Herbal medicine is a system of treatment using whole plants and plant extracts in the treatment of disease and maintenance of health. Whole plants provide a broad spectrum of desirable effects, from specialized nutrition (herbs contain vitamins and minerals that drugs do not) to synergy of the various components, and may allow lower doses of drugs to be used. They can also reduce side effects of drugs. Herbal medicine also recognizes that certain traditional methods have validity today. For instance, almost nothing but nutrients in conventional medicine allow the practitioner to safely strengthen chronically ill patients, while herbalists utilize tonic herbs as well as nutrition for this purpose. Herbal medicine has always recognized the whole body approach and that the mind and body interact in health and disease—this knowledge is reflected in the use of herbal adaptogens and alteratives.
Various cultural systems of medicine (such as Chinese, and western European) may be used in diagnosis and prescription, in addition to current scientific knowledge. Herbs are unique in “complementary and alternative medicine” because we have a tradition informing us about their use, often dating back thousands of years. Herbalists use ancient knowledge and modern science to develop treatment plans for their patients. Herbal medicine requires that the herbalist be aware of the world around us, because the tools of the trade and the environment in which they grow may be endangered by indiscriminate use. Good herbalists are conservationists and are often active in sustainable agriculture and medical initiatives worldwide.
Becoming involved with plants as medicine transforms veterinarians. They become aware of broader clinical effects when herbs are used, even as they become aware of the broader global effects related to their new interests. Herbal medicine is healthy for doctors as well as for pets.
Homeopathy dates back to the Father of Medicine, Hippocrates. Samuel Christian Hahnemann, a German medical doctor in the mid-1800’s, developed the system we are using today. Homeopathy works on the principle of “Similia Similibus Curentur”, or “like cures like.” When a large dose of a toxic substance is swallowed, it can produce symptoms of illness, but when a homeopathic, diluted, minute dose of the substance is given, it can reverse those same symptoms. In a similar way the drug digitalis in large doses will cause heart problems, whereas in small doses it can help heart disease.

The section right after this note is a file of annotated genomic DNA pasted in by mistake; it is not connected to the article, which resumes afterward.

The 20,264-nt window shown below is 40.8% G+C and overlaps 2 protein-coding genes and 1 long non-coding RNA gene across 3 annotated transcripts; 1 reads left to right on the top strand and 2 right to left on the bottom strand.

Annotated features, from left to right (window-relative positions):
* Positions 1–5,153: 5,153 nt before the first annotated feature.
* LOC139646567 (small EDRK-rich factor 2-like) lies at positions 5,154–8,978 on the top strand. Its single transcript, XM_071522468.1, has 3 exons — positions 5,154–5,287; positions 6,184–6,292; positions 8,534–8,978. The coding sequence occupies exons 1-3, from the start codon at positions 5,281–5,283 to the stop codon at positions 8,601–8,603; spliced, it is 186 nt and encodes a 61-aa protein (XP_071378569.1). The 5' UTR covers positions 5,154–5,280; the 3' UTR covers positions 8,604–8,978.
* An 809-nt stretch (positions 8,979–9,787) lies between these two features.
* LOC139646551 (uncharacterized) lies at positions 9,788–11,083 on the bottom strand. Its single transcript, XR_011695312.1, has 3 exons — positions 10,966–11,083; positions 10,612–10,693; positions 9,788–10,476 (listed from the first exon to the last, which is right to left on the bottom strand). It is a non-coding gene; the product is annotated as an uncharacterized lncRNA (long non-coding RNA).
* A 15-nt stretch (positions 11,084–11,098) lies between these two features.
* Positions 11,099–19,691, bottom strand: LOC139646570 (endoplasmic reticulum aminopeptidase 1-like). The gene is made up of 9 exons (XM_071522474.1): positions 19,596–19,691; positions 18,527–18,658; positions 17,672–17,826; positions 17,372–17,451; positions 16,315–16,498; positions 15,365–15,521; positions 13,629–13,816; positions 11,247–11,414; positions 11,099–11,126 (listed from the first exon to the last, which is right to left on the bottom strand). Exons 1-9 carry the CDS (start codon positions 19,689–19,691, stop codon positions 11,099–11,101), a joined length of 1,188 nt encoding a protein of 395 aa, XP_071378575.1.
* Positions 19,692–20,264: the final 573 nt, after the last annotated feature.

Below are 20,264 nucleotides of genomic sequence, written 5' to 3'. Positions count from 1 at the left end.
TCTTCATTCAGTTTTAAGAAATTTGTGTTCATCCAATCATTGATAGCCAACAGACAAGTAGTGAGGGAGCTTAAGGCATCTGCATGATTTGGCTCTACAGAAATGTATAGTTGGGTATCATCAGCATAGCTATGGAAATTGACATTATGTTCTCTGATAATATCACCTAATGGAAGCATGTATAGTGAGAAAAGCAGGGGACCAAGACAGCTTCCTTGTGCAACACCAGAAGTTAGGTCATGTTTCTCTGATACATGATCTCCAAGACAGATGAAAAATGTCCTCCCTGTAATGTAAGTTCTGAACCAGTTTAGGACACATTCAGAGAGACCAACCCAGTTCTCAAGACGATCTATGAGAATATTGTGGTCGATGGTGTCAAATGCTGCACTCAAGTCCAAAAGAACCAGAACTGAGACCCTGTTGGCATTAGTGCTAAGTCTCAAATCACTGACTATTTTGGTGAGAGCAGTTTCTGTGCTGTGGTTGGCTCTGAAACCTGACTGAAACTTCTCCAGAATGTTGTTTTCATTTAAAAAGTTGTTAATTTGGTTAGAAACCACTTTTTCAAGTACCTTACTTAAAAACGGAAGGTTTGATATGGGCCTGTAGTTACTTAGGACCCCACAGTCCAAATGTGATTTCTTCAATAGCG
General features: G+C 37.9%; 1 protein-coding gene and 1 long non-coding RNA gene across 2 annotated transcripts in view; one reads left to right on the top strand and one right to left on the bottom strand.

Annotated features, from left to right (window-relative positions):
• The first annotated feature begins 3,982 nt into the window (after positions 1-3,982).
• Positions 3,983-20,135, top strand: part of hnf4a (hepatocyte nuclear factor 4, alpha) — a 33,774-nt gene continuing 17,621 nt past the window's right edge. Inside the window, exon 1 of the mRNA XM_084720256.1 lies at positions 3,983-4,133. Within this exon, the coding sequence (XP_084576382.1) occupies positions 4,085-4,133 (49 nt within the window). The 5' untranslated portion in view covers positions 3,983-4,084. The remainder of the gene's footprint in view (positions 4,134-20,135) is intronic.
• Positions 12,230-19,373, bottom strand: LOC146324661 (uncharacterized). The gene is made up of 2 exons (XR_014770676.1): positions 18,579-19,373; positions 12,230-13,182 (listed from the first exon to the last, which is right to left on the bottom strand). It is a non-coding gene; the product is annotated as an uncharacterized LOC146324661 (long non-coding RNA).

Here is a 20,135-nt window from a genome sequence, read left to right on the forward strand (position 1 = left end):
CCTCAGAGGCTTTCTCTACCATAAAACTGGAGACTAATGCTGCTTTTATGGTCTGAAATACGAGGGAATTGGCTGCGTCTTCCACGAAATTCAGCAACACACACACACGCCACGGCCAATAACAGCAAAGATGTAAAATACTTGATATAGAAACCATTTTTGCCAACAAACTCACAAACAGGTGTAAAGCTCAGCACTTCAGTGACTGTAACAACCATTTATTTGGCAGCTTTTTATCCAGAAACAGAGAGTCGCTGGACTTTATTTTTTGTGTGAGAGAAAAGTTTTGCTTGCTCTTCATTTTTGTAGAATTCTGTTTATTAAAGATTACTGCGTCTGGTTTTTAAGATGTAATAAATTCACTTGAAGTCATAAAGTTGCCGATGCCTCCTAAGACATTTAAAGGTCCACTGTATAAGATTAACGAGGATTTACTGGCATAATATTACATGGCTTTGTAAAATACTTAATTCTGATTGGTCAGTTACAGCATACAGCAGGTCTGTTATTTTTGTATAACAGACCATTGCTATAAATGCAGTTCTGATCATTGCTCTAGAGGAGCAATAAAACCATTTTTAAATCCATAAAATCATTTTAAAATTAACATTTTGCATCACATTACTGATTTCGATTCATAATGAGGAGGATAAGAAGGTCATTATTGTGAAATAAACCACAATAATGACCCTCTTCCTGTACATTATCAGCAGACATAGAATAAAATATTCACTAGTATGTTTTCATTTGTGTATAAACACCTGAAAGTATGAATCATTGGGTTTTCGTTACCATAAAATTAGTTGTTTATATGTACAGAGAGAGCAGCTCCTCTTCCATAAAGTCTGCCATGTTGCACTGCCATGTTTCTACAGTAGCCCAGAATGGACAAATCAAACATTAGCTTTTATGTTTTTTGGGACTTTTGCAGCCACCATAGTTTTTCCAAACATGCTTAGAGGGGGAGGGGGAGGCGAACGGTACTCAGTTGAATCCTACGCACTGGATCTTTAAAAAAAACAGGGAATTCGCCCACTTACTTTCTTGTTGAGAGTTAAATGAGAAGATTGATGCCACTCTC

Homeopathic remedies are made from plants, minerals, drugs, or animal substances. Classical homeopathy seeks to treat the deepest constitutional causes of the illness. Acute prescribing addresses current symptoms.
Low Level Laser Therapy (LLLT):
Low-level laser light influences a number of processes in the body. It is especially good at stimulating healing, decreasing inflammation, and relieving pain. LLLT is increasingly used by a wide variety of veterinarians.
Mega-nutrients, Nutraceutical Therapy:
Sometimes known as Orthomolecular Medicine, this uses supplemental minerals, vitamins and nutrients that correct deficiencies, prevent pathology and reverse tissue damage. Supplements are prescribed that support the organs and body tissues, aid body detoxification and assist in the healing process. Some vitamins in high doses have specific effects on specific diseases.
Conventional medicine recognizes that specific diets can help in the treatment of specific diseases. Holistic diets do not have artificial flavors, colors, or preservatives and emphasize the use of whole ingredients. Proper nutrition is the best preventative medicine. Each pet patient is different and may need a different diet or additional supplements for optimum health.
Trigger Point Therapy
A trigger point can weaken a muscle by as much as 30%, and can cause both local and referred pain. Trigger point therapy will help release the trigger and provide instant relief. Owners can learn to perform this themselves.
Chiropractic can be used to treat conditions involving the spine or muscle groups along the neck and spine. It is especially good for senior pets with difficulty in standing or walking. In chiropractic, the problem area of the back or neck is identified and through hands-on specific adjustments the problem is alleviated.
Virtually every form of medicine and therapy used in holistic medicine for humans exists for veterinary medicine. Many have programs for veterinarians which provide training and certification, or continuing education which enables veterinarians to keep up with the latest discoveries and techniques. The new and the old combine to make the future of veterinary medicine a healthier, more humane endeavor.
By Valerie Barry, KPA-CTP
In Partnership With Dogs
In celebration of Canada’s 150th birthday, I thought it would be fun to do some research and see what dogs are native to Canada. Surprisingly, there are very few dogs that come from our provinces and territories. It’s the rare and the extinct ones I find the most interesting. I had only heard of one or maybe two before, so it was interesting research to do!
Most dog breeds originate because of a need in society at that time like finding food or keeping safe and helping make those aspects of life easier. Dogs themselves became domesticated out of our need for help – security, food gathering, hunting and even companionship. The following are some Canadian breeds who originated for very specific purposes and became extinct largely because of the introduction of other breeds, or the accidental introduction of new diseases, causing the early breeds to disappear entirely.